Such monotherapies are therefore one of the primary forces behind the spread of artemisinin resistance. More detailed recommendations are available in the Guidelines for the treatment of malaria. WHO recommends the routine monitoring of antimalarial drug resistance. these resistant parasites survive and can be passed on to a mosquito and then another person. and supports countries to strengthen their efforts in this important area of work. as has happened before with chloroquine and sulfadoxine-pyrimethamine (SP). Insecticide-treated mosquito nets (ITNs) Long-lasting insecticide impregnated nets (LLINs) are the preferred form of ITNs for public health distribution programmes. Indoor spraying with residual insecticides Indoor residual spraying (IRS) with insecticides is the most powerful way to rapidly reduce malaria transmission. particularly for P. Its full potential is realized when at least 80% of houses in targeted areas are sprayed. It is the only intervention that can reduce malaria transmission from very high levels to close to zero. More comprehensive recommendations are available in the Global Plan for Artemisinin Resistance Containment (GPARC). If resistance to artemisinins develops and spreads to other large geographical areas. and in most places. Indoor spraying is effective for 3–6 months. Without a second drug given as part of a combination (as is done with an ACT). For individuals personal protection against mosquito bites represents the first line of defence for malaria prevention. as no alternative antimalarial medicines will be available for at least five years.Diagnosis and treatment Early diagnosis and treatment of malaria reduces disease and prevents deaths. The best available treatment. so that everyone in high transmission areas sleeps under a LLIN every night. and such patients still have persistent parasites in their blood. undermining malaria control efforts. depending on the insecticide used and the type of surface on which it is sprayed. Prevention Vector control is the main way to reduce malaria transmission at the community level. WHO recommends that all cases of suspected malaria be confirmed using parasite-based diagnostic testing (either microscopy or rapid diagnostic test) before giving treatment. Treatment solely on the basis of symptoms should only be considered when a parasitological diagnosis is not possible. is artemisinin-based combination therapy (ACT). the most cost effective way to achieve this is through provision of LLINs. It also contributes to reducing malaria transmission. This results in incomplete treatment. When treated with an artemisinin-based monotherapy. WHO recommends coverage for all at-risk persons. Results of parasitological confirmation can be available in a few minutes. patients may discontinue treatment prematurely following the rapid disappearance of malaria symptoms. falciparum malaria. DDT can be effective for 9–12 months in . Drug resistance Growing resistance to antimalarial medicines has spread very rapidly. the public health consequences could be dire. Two forms of vector control are effective in a wide range of circumstances.
Currently there is a lack of alternative. these aggregated annual losses have resulted in substantial differences in GDP between countries with and without malaria. For travellers. The choice of insecticide for IRS should always be informed by recent. interest in malaria eradication as a long-term goal has re-emerged. In some heavy-burden countries. but ultimately failed to achieve its overall goal. The health costs of malaria include both personal and public expenditures on prevention and treatment. during the second and third trimesters. Over the long term. the disease accounts for: • up to 40% of public health expenditures. 3 doses of intermittent preventive treatment with SP is recommended delivered alongside routine vaccinations. • up to 60% of outpatient health clinic visits. however. Large-scale use of WHO-recommended strategies. Economic and health system impact Malaria causes significant economic losses. Elimination Many countries – especially in temperate and sub-tropical zones – have been successful in eliminating malaria. Insecticide resistance Much of the success to date in controlling malaria is due to vector control.some cases. Malaria disproportionately affects poor people who cannot afford treatment or have limited access to health care. currently available tools. The development of new. will enable more countries – particularly those where malaria transmission is low and unstable – to progress towards malaria elimination. Detection of insecticide resistance should be an essential component of all national malaria control efforts to ensure that the most effective vector control methods are being used. launched by WHO in 1955. Longer-lasting forms of IRS insecticides are under development. WHO recommends intermittent preventive treatment with sulfadoxine-pyrimethamine for pregnant women living in high transmission areas. was successful in eliminating the disease in some countries. Similarly. and coordinated efforts with partners. The global malaria eradication campaign. local data on the susceptibility target vectors. Vaccines against malaria . strong national commitments. which are the only class of insecticides used on currently recommended ITNs or LLINs. although so far there have been only one or two cases of obvious control failure. Resistance to pyrethroids has emerged. particularly in Africa. and can decrease gross domestic product (GDP) by as much as 1. thus being abandoned less than two decades later in favour of the less ambitious goal of malaria control. thereby preventing malaria disease. cost-effective and safe insecticides.3% in countries with high levels of transmission. Development of new insecticides for use on nets is a particular priority. especially Africa. malaria can be prevented through chemoprophylaxis. which suppresses the blood stage of malaria infections. trapping families and communities in a downward spiral of poverty. alternative insecticides is a high priority. Vector control is highly dependent on the use of pyrethroids. for infants living in high-transmission areas of Africa. In recent years. Drugs can also be used to prevent malaria. but is an expensive and long-term endeavour. • 30% to 50% of inpatient hospital admissions.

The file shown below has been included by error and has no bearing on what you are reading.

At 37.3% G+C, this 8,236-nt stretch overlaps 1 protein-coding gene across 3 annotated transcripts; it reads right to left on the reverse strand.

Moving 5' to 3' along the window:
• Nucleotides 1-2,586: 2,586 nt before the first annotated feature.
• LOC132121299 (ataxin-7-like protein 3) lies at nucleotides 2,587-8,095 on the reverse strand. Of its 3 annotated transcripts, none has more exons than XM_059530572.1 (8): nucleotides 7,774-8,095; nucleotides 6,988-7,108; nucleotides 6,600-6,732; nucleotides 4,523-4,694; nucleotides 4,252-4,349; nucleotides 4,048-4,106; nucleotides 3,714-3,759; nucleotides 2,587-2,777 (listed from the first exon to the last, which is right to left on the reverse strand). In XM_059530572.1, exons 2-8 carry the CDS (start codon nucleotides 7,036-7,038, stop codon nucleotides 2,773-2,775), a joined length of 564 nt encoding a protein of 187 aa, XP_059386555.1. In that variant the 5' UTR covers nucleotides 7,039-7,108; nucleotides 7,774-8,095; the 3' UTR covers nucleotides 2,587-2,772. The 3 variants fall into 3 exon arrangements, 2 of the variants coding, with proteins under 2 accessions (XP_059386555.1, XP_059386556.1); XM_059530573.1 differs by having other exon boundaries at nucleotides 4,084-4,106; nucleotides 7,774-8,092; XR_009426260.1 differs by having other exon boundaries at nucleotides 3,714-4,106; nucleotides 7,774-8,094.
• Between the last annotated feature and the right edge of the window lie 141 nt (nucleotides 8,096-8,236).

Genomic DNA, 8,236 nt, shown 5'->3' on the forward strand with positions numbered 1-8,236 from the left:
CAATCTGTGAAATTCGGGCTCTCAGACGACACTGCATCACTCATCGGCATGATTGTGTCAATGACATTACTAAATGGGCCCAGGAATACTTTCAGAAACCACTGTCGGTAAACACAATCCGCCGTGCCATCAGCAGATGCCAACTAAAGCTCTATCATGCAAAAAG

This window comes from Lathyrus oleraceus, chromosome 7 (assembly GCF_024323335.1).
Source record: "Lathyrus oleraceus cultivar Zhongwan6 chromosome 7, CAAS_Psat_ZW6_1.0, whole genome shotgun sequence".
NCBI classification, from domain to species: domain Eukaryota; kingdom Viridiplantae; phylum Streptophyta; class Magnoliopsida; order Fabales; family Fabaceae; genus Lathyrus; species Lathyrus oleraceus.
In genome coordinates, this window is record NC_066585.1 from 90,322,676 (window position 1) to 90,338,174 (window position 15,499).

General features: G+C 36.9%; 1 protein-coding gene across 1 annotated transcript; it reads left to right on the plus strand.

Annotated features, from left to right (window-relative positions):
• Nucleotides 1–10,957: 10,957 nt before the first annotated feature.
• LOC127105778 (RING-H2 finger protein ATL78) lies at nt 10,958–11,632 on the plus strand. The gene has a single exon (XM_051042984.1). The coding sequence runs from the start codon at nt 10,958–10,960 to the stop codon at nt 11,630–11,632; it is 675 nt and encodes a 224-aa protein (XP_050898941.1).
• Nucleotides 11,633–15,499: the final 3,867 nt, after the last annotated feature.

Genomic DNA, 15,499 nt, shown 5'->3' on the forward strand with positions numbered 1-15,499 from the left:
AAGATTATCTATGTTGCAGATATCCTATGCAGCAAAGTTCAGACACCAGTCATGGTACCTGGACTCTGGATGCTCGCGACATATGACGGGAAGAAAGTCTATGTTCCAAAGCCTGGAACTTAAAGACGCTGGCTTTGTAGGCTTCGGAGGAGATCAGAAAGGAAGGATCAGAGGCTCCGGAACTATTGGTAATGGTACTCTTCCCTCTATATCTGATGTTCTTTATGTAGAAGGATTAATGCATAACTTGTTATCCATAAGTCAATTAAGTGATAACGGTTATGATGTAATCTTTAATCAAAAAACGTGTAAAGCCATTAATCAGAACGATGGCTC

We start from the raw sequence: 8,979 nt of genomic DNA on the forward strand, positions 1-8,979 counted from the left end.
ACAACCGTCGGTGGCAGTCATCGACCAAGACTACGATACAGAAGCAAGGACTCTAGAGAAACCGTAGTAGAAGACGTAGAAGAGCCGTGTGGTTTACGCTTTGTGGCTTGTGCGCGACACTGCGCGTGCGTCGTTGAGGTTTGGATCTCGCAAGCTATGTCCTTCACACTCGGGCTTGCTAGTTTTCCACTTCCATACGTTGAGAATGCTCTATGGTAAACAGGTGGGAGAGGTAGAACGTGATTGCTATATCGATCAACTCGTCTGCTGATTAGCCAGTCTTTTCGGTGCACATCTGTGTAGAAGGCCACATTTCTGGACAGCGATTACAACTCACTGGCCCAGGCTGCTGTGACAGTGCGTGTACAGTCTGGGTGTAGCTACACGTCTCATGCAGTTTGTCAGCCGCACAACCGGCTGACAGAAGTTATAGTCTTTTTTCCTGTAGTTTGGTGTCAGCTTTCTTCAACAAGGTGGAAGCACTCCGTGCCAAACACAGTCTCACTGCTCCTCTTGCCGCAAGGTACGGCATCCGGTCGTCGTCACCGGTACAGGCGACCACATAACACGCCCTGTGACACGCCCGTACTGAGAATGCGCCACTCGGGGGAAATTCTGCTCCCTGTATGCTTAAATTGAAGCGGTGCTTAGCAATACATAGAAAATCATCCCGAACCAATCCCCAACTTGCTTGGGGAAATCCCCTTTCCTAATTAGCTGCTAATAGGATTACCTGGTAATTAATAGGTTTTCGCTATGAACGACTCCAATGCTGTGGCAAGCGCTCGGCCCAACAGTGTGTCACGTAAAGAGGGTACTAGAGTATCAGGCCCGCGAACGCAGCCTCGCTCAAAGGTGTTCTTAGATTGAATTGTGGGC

and each set of results will be reviewed by external WHO advisory committees. Final results are expected in 2014 . WHO is also a co-founder and host of the Roll Back Malaria partnership. systems strengthening. It is comprised of over 500 partners. . which is the global framework to implement coordinated action against malaria. including malaria endemic countries. • developing approaches for capacity building. The partnership mobilizes for action and resources and forges consensus among partners. known as RTS. foundations.There are currently no licensed vaccines against malaria or any other human parasite. WHO response The WHO Global Malaria Programme is responsible for charting the course for malaria control and elimination through: • forming evidence-based policy and strategy formulation. A WHO recommendation for use will depend on the final results from the large clinical trial. development partners. is most advanced. One research vaccine against P. and surveillance. • identifying threats to malaria control and elimination as well as new areas for action.S/AS01. falciparum. and research and academic institutions. Results will be emerging from this trial in 3 stages. Other malaria vaccines are at earlier stages of research. • keeping independent score of global progress. nongovernmental and community-based organizations. the private sector. This vaccine is currently being evaluated in a large clinical trial in 7 countries in Africa.